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Contracts and common tasks
Microsoft Windows 8 is an operating system that imposes several constraints on applications. In
particular, applications are isolated from each other. How can applications communicate with one
another under these conditions? Contracts are the answer.
A contract defines a system-wide protocol for applications developed by different companies to
communicate and exchange data. A contract refers to a particular common task, such as sharing data,
searching for data, picking files, defining settings, and more. Applications that need that particular
behavior can rely on existing implementations of that contract instead of coding their own. At the
same time, applications may expose themselves to a given contract so that other applications can
consume it.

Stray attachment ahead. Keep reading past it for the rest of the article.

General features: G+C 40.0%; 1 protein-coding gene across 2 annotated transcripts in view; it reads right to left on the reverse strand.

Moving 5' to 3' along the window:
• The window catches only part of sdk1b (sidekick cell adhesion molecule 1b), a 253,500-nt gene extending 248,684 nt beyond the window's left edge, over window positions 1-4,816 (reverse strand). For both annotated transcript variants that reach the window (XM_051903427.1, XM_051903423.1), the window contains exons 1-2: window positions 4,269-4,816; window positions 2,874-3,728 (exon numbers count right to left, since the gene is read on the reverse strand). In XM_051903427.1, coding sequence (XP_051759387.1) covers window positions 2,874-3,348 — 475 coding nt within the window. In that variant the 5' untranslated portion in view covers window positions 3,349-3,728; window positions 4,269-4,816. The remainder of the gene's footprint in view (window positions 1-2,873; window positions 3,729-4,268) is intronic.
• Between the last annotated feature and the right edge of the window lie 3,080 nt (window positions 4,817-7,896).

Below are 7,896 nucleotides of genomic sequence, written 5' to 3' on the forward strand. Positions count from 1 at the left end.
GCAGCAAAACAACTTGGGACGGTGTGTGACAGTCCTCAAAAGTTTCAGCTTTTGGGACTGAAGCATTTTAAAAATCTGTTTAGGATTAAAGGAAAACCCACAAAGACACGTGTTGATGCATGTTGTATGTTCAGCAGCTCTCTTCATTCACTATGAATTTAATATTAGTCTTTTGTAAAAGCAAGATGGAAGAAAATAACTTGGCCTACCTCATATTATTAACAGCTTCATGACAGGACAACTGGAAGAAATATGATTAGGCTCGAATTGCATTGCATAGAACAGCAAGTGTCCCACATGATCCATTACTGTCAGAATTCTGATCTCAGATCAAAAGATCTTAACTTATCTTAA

Aspects of Windows 8 contracts
There are three aspects of a contract that deserve a bit more attention: how to discover available
services, how to consume services, and how to expose services.
The Charms bar
In Windows 8, the Charms bar is a system's toolbar that users can access at any time, regardless of the
application that is currently active. The Charms bar slides in from the right edge of the screen as soon
as you point the mouse to the top/right or bottom/right corner of the screen. You can also display the
bar by pressing Windows+C on your keyboard. Finally, on touch-enabled devices, you invoke the bar
by swiping from the side. The Charms bar is shown in Figure 9-1.
FIGURE 9-1 The Charms bar in action.
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